Maintaining a good or high credit score is essential. Your credit score determines interest rates on loans and affects investments such as purchasing a new car, home, or higher education for your children. Since the recession, credit card issuers and even potential employers have inspected credit scores to determine if an individual could be a risky investment. Your credit is considered to be a reflection of yourself based on responsibility, punctuality, and, most importantly, reliability. Getting your score to a credit-friendly range is top priority because higher credit scores are now more important to the financial industry.
Six Tips to Boost your Score
- Check your credit report for errors. Credit reporting companies can make mistakes by mixing up your credit activity. The most common reasons for slips are due to identity theft and clerical oversights. Sort through your payment history in your credit report to make sure every activity reported was actually done by you. Call a credit reporting agency if you find any mistakes in your report.
- Don’t be a credit seeker. Applying for too many credit cards during a short period of time can reduce your credit score. Every application is taken into account and recorded onto your credit report. Try not to apply for credit that you don’t need.
- Keep your debt low. A common misconception among consumers is the need to maintain debt on credit cards to increase an overall credit score. In reality, the less credit you use, the better. Using most of your credit line at one time and then paying it off in full can damage your standing. Credit bureaus receive your balances from banks on any given day, like the day that you are closest to your limit.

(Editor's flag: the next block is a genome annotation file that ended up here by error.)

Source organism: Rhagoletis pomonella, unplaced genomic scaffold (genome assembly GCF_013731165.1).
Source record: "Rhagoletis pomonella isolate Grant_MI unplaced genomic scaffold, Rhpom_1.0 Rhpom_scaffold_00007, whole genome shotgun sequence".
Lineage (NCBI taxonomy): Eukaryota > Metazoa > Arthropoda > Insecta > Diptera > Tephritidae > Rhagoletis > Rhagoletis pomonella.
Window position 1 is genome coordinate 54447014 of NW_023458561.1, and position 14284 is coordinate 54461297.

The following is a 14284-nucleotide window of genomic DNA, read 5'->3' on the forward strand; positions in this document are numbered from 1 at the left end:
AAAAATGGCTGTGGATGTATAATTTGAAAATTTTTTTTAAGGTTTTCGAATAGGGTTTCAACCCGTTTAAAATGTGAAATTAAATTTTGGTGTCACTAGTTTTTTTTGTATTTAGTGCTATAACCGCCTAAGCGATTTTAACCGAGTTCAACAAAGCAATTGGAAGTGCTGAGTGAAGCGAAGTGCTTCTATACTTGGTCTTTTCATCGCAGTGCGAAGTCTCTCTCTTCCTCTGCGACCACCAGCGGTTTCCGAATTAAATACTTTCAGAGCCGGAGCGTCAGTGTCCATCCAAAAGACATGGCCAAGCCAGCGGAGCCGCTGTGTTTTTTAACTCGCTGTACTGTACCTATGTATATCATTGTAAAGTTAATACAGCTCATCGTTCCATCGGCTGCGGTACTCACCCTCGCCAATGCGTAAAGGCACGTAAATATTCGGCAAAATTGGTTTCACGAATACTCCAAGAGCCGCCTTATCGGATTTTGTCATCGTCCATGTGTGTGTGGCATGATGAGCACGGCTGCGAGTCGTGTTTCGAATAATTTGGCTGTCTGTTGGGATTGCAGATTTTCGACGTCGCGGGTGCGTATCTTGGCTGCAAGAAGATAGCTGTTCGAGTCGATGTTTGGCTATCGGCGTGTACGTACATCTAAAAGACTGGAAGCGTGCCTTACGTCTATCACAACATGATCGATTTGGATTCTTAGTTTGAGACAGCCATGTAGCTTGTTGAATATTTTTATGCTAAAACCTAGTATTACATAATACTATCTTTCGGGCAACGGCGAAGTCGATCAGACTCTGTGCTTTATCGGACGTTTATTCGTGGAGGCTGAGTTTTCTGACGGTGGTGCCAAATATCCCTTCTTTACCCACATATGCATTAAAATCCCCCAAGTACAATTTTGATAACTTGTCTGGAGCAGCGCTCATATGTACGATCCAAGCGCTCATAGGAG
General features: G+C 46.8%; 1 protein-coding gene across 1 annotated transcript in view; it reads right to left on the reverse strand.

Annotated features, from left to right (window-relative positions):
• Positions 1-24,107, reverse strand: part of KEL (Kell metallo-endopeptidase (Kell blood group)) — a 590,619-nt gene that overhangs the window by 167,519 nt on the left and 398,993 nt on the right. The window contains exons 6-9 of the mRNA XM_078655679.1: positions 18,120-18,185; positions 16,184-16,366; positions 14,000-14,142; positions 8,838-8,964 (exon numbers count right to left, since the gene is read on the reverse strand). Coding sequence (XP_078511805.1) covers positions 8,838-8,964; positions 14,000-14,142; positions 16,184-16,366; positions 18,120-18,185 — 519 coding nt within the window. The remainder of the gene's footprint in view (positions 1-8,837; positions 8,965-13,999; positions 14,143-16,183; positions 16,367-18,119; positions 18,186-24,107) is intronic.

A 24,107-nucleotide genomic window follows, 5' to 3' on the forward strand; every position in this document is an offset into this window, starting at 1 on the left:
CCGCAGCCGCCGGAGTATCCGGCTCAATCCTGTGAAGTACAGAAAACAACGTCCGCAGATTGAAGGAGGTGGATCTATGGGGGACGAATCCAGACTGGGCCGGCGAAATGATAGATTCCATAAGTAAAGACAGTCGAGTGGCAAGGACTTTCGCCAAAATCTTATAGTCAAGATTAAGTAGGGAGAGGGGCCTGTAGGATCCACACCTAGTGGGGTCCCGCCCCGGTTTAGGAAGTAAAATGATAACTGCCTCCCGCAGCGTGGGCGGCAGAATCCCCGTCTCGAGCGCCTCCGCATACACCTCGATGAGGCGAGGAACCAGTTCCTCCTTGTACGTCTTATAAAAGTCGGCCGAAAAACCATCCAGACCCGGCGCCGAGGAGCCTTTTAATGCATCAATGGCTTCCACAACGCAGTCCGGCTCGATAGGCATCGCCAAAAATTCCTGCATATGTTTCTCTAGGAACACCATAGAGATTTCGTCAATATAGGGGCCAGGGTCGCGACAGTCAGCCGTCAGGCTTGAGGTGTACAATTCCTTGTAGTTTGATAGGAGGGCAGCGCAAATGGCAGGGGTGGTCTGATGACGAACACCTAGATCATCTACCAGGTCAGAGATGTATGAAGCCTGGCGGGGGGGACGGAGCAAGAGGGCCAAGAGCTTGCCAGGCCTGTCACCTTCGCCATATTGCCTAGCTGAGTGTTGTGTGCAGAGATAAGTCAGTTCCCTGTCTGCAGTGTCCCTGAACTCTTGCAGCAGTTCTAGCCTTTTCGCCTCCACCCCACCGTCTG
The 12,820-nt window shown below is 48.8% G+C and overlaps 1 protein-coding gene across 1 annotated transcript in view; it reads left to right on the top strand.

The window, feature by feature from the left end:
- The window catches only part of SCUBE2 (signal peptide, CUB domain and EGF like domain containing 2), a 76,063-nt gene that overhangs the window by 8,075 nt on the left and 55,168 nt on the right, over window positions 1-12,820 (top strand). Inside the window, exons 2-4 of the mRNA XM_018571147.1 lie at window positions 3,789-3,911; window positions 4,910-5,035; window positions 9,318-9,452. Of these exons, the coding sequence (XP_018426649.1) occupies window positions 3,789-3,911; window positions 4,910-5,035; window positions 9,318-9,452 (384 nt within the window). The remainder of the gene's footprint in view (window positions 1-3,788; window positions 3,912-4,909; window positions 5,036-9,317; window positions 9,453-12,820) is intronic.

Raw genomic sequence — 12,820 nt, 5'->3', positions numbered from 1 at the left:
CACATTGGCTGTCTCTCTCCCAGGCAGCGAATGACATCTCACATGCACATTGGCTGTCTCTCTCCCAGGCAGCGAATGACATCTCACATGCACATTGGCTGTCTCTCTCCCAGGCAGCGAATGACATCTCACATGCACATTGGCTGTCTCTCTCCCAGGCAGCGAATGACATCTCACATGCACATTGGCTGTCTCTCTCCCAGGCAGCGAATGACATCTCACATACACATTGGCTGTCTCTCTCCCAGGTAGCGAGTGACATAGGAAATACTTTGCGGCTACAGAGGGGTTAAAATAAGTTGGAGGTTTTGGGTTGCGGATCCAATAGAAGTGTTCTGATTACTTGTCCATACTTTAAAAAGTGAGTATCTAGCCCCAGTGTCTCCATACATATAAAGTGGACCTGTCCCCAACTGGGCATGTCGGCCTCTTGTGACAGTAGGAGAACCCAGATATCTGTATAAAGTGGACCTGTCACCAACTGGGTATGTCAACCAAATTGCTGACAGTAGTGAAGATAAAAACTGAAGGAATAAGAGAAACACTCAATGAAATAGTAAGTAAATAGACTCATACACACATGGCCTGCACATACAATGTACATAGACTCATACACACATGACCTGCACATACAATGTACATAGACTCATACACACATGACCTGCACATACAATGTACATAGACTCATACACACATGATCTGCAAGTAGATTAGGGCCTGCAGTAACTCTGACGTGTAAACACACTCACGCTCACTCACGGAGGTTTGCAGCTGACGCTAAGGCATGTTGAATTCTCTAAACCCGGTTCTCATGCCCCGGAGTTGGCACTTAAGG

- Don’t pay your debt off all at once. There is no need to wait until you receive your first statement to make a payment or even pay your debt all in one chunk. Making micropayments is the most effective way to increase your credit score. Small payments throughout the month help reduce your debt utilization ratio, which takes into account your accumulated debt and credit limit.
- Ask for a credit line increase. Asking for more credit can be good for your credit score. If you have a favorite credit card that you use often, maintain properly, and have a good standing with your bank, ask for a credit line increase. Don’t let this backfire though. Make sure you are confident about your credit standing with the credit card. If a bank denies you, you may be tagged as a credit risk.
- Actively use your credit cards. Once you get a credit card, don’t just store it away in your wallet and hope to increase your credit score. Use it; keep it active. Even if you make small purchases, using your credit cards demonstrate credit responsibility. Don’t risk closing your accounts due to inactivity. The longer you keep your accounts, the better your credit score.
Learn more about credit score management from the experienced members of the Valley Federal Credit Union in Harlingen, Brownsville, and across the Rio Grande Valley. Please visit us at one of our branches or call us today at 956.546.3108.